Friday, September 29, 2006

Robo/Bio Sphere

http://cosmiclog.msnbc.msn.com/archive/2006/09/29/5128.aspx

I like this idea:
http://www.spaceward.org/marsChallenge.html

Space Elevator Update

http://www.space.com/news/060929_xprize_cup_elevator.html

Space Elevator Games coming October 20-21

SpaceShipTwo Interior

http://www.space.com/news/060828_spaceshiptwo_next.html

Sign me up!

Opportunity at Victoria Crater

http://www.space.com/scienceastronomy/060927_victoria_crater.html

Mars Rover Update

New software for Spirit. Opportunity report is old. It has already reached the rim of Victoria Crater:

http://marsrovers.jpl.nasa.gov/mission/status.html

New Opportunity Pictures (Duck Bay):
http://marsrovers.jpl.nasa.gov/gallery/press/opportunity/20060928a.html

Small Shuttle Revived

I'm really surprised that anyone wants to copy anything to do with the space shuttle design. If this thing rides on the side of a rocket like the shuttle, it is doomed to the same problems of debris impacting the craft on liftoff:
http://cosmiclog.msnbc.msn.com/archive/2006/09/28/4985.aspx

Tuesday, September 26, 2006

Overtime for Mars Probes

Guy Webster 818-354-6278
Jet Propulsion Laboratory, Pasadena, Calif.

Erica Hupp/Dwayne Brown 202-358-1237/1726
NASA Headquarters, Washington

NEWS RELEASE: 2006-115 September 25, 2006

NASA Mars Spacecraft Gear Up for Extra Work

NASA's Mars robotic missions are performing so well, they are being prepared for additional overtime work.

The team operating the twin Mars Exploration Rovers, Spirit and Opportunity, since January 2004, won approval for an additional year of exploration. NASA funded the extensions on recommendations from an outside panel of scientists. NASA also is adding two more years of operations for Mars Global Surveyor, which has been orbiting Mars since 1997, and the Mars Odyssey orbiter, at the red planet since 2001.

These mission extensions will begin Oct. 1, 2006. The spacecraft beginning extended missions have already completed a successful prime mission plus years of additional service. The extensions occur when NASA's newest Mars spacecraft, named the Mars Reconnaissance Orbiter, is about to begin its main science phase.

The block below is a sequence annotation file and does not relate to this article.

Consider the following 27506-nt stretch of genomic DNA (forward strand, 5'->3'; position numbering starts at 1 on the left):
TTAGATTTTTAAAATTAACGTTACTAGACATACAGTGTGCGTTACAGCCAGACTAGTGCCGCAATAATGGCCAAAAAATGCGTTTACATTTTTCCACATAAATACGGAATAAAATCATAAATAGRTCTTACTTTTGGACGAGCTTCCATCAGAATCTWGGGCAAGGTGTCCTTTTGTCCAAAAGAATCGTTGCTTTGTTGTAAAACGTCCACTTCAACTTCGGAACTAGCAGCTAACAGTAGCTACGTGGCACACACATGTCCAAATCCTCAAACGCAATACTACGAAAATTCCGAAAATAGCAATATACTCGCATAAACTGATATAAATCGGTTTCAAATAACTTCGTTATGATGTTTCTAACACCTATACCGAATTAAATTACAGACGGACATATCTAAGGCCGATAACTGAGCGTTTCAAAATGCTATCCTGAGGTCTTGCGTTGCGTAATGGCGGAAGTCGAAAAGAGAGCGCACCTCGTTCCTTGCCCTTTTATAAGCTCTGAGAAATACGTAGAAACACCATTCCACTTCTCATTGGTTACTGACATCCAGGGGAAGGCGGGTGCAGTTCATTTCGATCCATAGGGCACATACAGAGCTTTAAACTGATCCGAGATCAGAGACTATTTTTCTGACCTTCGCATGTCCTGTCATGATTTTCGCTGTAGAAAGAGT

"Each of these missions increases the value of the others and of the Mars Reconnaissance Orbiter," said Doug McCuistion, director of NASA's Mars Exploration Program, NASA Headquarters, Washington. "By extending these missions, we gain very cost-effective additional benefits from the investments in developing them and getting them to Mars."

Each orbiter has a different set of instruments, and the spacecraft complement each other in helping scientists understand Mars. Also, observations by the rovers on the ground validate interpretation of information from the orbiters. Observations by the orbiters allow extrapolation from what the rovers find in small areas. The orbiters support current and future surface missions with landing-site assessments and communication relays.

Both rovers are still healthy, more than 31 months into what was originally planned as a three-month exploration of their landing areas. Provided they remain operable, their fourth mission extension will take them into Martian spring and summer, increasing their solar-energy supply and daily capabilities. Spirit has been studying its surroundings from a stationary, sun-facing tilt for several months. "As we get into the Martian spring, Spirit will resume exploring the inner basin of the 'Columbia Hills,'" said Dr. Bruce Banerdt, rover project scientist at NASA's Jet Propulsion Laboratory, Pasadena, Calif. Opportunity will spend the extension at "Victoria Crater."

Each Martian year lasts nearly two Earth years. The longevity of Mars Global Surveyor and Mars Odyssey has allowed researchers to watch how Mars changes not just from season to season, but from year to year. Mars Global Surveyor has observed shrinking of the south polar carbon-dioxide ice cap from one summer to the next. "This extension will take us through our fifth annual cycle of Martian summers and winters," said Thomas Thorpe of JPL, project manager for Mars Global Surveyor.